One of the grayest areas of civil law is legal action under instances of authority misuse, or negligent action from law enforcement officers. While it is possible to take civil action against law enforcement, the law often protects agents of the state except for cases of extreme negligence or criminal wrongdoing on their part. When a person wishes to make claims against law enforcement there are often a few hurdles to clear before the case may begin. One particular case has highlighted this difficulty when a homeless man was denied the right to compensation after it was struck down in appeals by the U.S. Court of Appeals for the 4th Circuit.
The Case for Christopher Maney
On an evening in 2010, Christopher Maney was the victim of an attack from a police dog. A police officer, Terrence Garrison, and his dog were in pursuit of a robbery suspect when the dog led him to an abandoned house. Maney, homeless at the time, was unrelated to the pursuit but when Garrison and the dog arrived at the abandoned house, Maney was attacked by the dog. Garrison realized that Maney was not the suspect, but allowed the dog to continue attacking Maney, and demanded that Maney shows his hands. Maney, however, was protecting himself against the dog attacking him. Garrison allowed the attack to continue for another ten seconds before finally ordering off the dog, and placing Maney in handcuffs.
Maney was taken to the hospital in critical condition. The dog had bit and torn away over two inches of flash on his head. In addition, deep bites on Maney’s arm and thigh led to serious bleeding, bruising and swelling, and even an arterial blood clot. After recovering, Maney opened a case against Garrison on the basis of his Fourth Amendment rights to be protected against unreasonable search and seizure. The Fourth Amendment classifies a dog bite as a seizure, and Maney’s case argued that he was bitten by the dog for an unreasonable amount of time.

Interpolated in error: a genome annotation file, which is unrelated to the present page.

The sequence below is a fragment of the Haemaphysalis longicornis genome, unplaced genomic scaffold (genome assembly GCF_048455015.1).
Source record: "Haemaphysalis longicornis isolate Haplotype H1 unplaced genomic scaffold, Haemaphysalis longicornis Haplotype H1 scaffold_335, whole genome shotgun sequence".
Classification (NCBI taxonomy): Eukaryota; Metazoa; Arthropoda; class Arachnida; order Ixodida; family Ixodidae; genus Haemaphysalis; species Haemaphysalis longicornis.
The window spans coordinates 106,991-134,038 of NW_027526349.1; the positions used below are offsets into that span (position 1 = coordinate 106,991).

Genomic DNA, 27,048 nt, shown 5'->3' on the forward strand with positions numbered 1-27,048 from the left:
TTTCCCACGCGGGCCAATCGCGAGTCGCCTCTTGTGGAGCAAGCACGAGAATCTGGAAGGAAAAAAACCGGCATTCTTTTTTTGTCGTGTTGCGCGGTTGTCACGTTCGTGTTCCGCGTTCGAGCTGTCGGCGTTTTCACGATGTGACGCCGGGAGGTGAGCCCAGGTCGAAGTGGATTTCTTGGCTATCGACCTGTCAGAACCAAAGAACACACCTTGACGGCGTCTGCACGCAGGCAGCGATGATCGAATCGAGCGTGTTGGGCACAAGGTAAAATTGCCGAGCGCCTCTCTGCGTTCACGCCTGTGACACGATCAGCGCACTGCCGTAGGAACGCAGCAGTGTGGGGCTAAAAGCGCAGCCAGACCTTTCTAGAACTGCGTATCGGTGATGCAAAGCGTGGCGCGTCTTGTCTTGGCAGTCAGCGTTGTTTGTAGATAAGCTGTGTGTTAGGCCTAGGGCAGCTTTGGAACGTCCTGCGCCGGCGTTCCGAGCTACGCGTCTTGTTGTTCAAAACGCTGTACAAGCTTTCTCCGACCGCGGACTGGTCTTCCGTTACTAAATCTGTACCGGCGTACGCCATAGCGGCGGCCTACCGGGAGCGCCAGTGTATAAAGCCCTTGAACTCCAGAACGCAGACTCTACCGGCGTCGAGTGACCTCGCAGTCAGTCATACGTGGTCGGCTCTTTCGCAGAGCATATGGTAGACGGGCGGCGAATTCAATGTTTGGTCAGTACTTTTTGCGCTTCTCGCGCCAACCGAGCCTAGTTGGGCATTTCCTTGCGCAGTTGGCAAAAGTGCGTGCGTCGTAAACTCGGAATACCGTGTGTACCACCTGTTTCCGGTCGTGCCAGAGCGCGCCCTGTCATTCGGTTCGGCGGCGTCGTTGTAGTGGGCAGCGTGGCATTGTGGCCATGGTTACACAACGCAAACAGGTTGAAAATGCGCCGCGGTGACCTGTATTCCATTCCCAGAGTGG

Maney’s case was struck down in the 4th Circuit. According to the court’s ruling, Garrison had qualified immunity for his actions, because the precedents within the Fourth Amendment do not unambiguously prohibit an officer from prolonging a dog bite seizure until the suspect surrenders. Judges likened the attack to a “stop and frisk” action, which allows an officer to detain an individual on the basis of “reasonable suspicion.”
Qualified immunity does not only extend to police officers, at times other entities in the state can also be protected by this doctrine. When considering taking legal action against any state entity, this doctrine is one thing to be aware of. Another thing to keep in mind is that many times there is often a notice requirement for actions against the state or other government entity. This notice requirement can have a much shorter time frame than the statute of limitations so it is important to speak to an attorney as soon as possible.
If you or a loved one has been injured, contact the legal professionals at Gilman & Bedigian today.
About the Author